Fugitive Iraqi Vice President Tariq al-Hashemi will return to Iraq, a close aide said on Thursday, denying a claim by a Saudi official that he might remain in the kingdom until his political foe, Prime Minister Nuri al-Maliki, leaves office.
"He will return very soon to Kurdistan," said a member of his delegation in reference to the autonomous Iraq region where Hashemi has been sheltering since he was accused late last year of running a death squad.
The spokesman added that for Hashemi to stay abroad is "the wish of his enemies," in a clear reference to Maliki.
Only hours earlier, Hashemi said in an interview with Al-Jazeera television that, although Maliki wants him "out of Iraq ... I will return."
He also accused Maliki, a Shiite Muslim, of waging a systematic campaign against Sunni Arabs in Iraq.
For his part, Hashemi spokesman Medhat Abu Abdallah told AFP: "We deny this information categorically. The vice president will leave Saudi on Saturday to continue his regional tour."
The Saudi official had said Hashemi "will remain in Saudi Arabia for the time being," adding that he might stay until Maliki is pushed out of office "by democratic means."
He also lashed out at Maliki, describing him as "an extension of Iran in the region."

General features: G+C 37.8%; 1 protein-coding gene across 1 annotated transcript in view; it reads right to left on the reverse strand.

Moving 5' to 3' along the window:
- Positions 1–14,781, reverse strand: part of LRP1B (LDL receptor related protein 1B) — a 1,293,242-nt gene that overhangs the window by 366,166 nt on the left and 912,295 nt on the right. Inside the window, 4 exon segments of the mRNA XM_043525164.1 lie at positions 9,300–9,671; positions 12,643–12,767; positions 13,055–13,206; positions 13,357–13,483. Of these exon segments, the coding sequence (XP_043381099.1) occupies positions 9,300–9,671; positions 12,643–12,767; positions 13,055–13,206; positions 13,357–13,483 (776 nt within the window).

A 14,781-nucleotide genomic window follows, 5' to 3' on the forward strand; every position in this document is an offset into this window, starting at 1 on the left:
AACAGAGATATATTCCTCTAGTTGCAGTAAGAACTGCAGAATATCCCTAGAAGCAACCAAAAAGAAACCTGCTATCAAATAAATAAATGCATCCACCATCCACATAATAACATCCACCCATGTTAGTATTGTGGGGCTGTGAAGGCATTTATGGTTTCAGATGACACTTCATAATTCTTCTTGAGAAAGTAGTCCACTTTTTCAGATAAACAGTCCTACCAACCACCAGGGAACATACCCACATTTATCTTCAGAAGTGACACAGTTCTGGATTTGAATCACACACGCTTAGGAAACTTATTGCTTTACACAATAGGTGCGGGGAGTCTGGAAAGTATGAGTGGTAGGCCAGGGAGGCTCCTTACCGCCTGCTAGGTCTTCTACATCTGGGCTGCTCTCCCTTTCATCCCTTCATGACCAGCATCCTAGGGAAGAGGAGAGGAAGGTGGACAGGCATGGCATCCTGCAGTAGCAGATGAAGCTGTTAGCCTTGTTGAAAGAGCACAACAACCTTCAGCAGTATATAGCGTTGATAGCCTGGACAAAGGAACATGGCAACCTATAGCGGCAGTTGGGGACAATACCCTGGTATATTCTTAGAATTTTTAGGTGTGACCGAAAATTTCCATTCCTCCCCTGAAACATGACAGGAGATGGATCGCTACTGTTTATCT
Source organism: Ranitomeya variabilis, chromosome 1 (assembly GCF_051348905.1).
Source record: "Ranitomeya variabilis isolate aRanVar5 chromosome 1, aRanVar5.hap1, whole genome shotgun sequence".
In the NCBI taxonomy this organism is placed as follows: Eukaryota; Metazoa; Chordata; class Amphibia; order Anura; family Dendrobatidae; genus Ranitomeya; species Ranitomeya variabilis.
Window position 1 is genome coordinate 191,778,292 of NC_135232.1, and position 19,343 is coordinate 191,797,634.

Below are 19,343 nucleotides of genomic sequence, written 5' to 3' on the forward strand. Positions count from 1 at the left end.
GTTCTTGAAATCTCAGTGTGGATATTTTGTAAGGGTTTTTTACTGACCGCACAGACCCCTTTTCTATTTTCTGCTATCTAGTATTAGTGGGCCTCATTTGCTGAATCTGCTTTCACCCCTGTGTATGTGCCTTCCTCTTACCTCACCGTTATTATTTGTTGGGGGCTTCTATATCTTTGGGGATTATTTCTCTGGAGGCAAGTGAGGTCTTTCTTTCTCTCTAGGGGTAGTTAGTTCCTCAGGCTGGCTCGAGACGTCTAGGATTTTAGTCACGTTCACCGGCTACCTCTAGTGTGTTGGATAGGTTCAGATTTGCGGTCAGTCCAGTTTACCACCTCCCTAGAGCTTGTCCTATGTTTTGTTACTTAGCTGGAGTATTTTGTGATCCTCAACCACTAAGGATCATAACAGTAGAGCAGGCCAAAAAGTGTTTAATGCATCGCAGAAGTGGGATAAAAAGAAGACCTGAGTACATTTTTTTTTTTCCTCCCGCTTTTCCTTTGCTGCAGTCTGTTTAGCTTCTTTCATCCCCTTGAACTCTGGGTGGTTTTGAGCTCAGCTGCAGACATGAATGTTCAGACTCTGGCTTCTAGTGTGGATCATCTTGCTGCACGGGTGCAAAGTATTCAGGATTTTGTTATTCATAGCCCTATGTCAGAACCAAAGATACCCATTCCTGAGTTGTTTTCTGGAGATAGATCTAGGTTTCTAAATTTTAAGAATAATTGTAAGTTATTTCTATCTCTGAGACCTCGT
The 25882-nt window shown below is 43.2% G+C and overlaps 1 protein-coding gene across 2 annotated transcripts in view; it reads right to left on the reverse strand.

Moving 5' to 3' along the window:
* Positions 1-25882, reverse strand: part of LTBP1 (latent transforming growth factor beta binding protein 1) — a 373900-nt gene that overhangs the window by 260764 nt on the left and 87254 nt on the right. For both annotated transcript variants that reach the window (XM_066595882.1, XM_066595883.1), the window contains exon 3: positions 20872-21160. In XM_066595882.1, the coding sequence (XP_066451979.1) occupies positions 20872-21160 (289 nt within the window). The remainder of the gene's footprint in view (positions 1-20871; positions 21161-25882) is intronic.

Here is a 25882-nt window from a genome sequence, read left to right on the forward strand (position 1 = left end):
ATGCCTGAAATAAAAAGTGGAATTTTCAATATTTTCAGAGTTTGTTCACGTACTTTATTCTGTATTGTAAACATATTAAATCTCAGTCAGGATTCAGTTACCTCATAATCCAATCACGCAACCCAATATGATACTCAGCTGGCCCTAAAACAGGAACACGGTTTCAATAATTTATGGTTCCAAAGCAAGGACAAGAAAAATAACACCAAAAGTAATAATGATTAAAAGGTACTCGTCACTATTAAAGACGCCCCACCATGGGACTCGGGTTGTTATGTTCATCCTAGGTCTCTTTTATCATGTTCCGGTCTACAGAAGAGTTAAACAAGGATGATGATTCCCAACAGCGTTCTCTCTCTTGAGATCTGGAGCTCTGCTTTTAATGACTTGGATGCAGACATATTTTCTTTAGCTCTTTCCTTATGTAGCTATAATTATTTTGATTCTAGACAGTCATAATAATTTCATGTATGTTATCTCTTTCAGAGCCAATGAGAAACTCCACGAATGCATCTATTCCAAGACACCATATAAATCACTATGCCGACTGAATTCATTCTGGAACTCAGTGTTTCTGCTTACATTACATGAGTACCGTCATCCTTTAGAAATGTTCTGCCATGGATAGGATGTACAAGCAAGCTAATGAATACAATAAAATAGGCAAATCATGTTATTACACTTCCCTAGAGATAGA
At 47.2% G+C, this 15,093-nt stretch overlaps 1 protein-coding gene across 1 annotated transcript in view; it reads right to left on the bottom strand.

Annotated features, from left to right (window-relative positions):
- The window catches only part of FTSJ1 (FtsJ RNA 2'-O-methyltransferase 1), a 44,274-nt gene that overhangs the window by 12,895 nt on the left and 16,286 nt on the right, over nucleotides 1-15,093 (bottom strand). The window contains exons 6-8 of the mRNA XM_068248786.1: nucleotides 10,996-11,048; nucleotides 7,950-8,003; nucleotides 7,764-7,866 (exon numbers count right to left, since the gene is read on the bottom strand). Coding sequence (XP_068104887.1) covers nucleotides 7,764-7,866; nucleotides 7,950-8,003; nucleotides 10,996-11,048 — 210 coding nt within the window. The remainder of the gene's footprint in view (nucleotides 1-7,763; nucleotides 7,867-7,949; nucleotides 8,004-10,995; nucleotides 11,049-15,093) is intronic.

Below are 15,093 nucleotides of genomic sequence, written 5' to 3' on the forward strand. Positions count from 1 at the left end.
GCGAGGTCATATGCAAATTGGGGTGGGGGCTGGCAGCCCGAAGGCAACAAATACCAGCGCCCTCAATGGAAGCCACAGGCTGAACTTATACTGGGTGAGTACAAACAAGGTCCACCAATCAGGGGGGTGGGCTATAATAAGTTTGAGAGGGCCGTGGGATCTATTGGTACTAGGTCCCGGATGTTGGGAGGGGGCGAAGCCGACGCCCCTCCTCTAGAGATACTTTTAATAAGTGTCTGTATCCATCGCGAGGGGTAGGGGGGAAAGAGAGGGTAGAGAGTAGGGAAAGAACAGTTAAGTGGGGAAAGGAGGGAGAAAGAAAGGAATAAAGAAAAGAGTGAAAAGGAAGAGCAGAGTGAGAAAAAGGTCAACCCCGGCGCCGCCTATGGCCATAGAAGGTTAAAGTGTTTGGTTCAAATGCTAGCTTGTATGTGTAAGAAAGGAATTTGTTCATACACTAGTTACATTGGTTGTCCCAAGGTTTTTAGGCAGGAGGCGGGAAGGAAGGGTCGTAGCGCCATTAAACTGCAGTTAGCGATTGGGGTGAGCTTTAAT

Hashemi arrived in the Sunni heavyweight kingdom on Wednesday from next-door Qatar, after a controversial four-day visit that sparked criticism from Iraq's Shiite-led government and demands that Doha hand him over.
Qatar refused those demands, saying they violated "diplomatic norms."
Signup to our newsletter and follow us on Facebook and Twitter!
In Riyadh, Hashemi met the kingdom's foreign minister, Prince Saud al-Faisal.
Hashemi fled to Iraq's northern Kurdistan region in December to avoid formal charges and arrest.
In his Al-Jazeera interview, he said the accusations against him "have a sectarian dimension" that are part of what he said was a systematic campaign against Sunni Arabs.
He said he is the "fifth Sunni figure to be targeted" by the government, and that "more than 90 percent of the detainees in Iraq are Sunnis."
Hashemi also alleged that the government is providing "military assistance" to Syrian President Bashar al-Assad's regime, arguing that Maliki's support for the Syria's leadership, which he has previously accused of funding terrorism, is motivated by sectarian considerations.
"There is information about Iraqi militias fighting alongside the Syrian regime," Hashemi told Al-Jazeera. There are also "unconfirmed reports that Iraq's airspace is being used to help (Assad's) regime," he added, hinting at Iranian involvement.
Maliki has rejected attempts by Sunni-led Gulf Arab states to arm rebels fighting to overthrow Assad, arguing that such a move would trigger an even bigger crisis in the region.
The Syrian issue has split the Arab world. Hardline states, including Qatar and Saudi Arabia, have advocated arming Syrian rebels and called for Assad's departure. Others, including Iraq, want to see a political solution.
Syria's minority rulers are Alawites -- an offshoot of Shiite Islam -- who are trying to cling to power by brutally suppressing anti-regime protests led by the country's majority Sunnis.
In Iraq, the Shiite-dominated government has ruled over the minority Sunnis since the 2003 US-led invasion ousted Saddam Hussein.